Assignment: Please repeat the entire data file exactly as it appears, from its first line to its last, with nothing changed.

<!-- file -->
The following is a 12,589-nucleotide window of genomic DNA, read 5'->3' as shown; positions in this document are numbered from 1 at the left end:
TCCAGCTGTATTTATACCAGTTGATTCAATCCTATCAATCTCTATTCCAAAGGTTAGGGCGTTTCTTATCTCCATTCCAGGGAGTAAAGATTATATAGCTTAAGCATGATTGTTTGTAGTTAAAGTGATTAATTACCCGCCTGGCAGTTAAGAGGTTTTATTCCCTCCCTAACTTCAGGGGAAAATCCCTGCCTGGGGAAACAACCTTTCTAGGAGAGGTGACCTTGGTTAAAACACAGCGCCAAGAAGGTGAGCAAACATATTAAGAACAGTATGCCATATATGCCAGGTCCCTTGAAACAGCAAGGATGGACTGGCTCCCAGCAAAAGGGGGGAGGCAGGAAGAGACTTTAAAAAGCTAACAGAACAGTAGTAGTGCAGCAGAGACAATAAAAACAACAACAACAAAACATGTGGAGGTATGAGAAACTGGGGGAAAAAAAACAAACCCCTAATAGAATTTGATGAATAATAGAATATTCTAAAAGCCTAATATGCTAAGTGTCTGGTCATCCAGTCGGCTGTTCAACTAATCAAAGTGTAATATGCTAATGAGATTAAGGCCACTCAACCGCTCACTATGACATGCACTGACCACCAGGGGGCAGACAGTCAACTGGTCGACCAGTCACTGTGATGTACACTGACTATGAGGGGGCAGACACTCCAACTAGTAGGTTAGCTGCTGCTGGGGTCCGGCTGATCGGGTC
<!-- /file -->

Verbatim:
The following is a 12,589-nucleotide window of genomic DNA, read 5'->3' as shown; positions in this document are numbered from 1 at the left end:
TCCAGCTGTATTTATACCAGTTGATTCAATCCTATCAATCTCTATTCCAAAGGTTAGGGCGTTTCTTATCTCCATTCCAGGGAGTAAAGATTATATAGCTTAAGCATGATTGTTTGTAGTTAAAGTGATTAATTACCCGCCTGGCAGTTAAGAGGTTTTATTCCCTCCCTAACTTCAGGGGAAAATCCCTGCCTGGGGAAACAACCTTTCTAGGAGAGGTGACCTTGGTTAAAACACAGCGCCAAGAAGGTGAGCAAACATATTAAGAACAGTATGCCATATATGCCAGGTCCCTTGAAACAGCAAGGATGGACTGGCTCCCAGCAAAAGGGGGGAGGCAGGAAGAGACTTTAAAAAGCTAACAGAACAGTAGTAGTGCAGCAGAGACAATAAAAACAACAACAACAAAACATGTGGAGGTATGAGAAACTGGGGGAAAAAAAACAAACCCCTAATAGAATTTGATGAATAATAGAATATTCTAAAAGCCTAATATGCTAAGTGTCTGGTCATCCAGTCGGCTGTTCAACTAATCAAAGTGTAATATGCTAATGAGATTAAGGCCACTCAACCGCTCACTATGACATGCACTGACCACCAGGGGGCAGACAGTCAACTGGTCGACCAGTCACTGTGATGTACACTGACTATGAGGGGGCAGACACTCCAACTAGTAGGTTAGCTGCTGCTGGGGTCCGGCTGATCGGGTC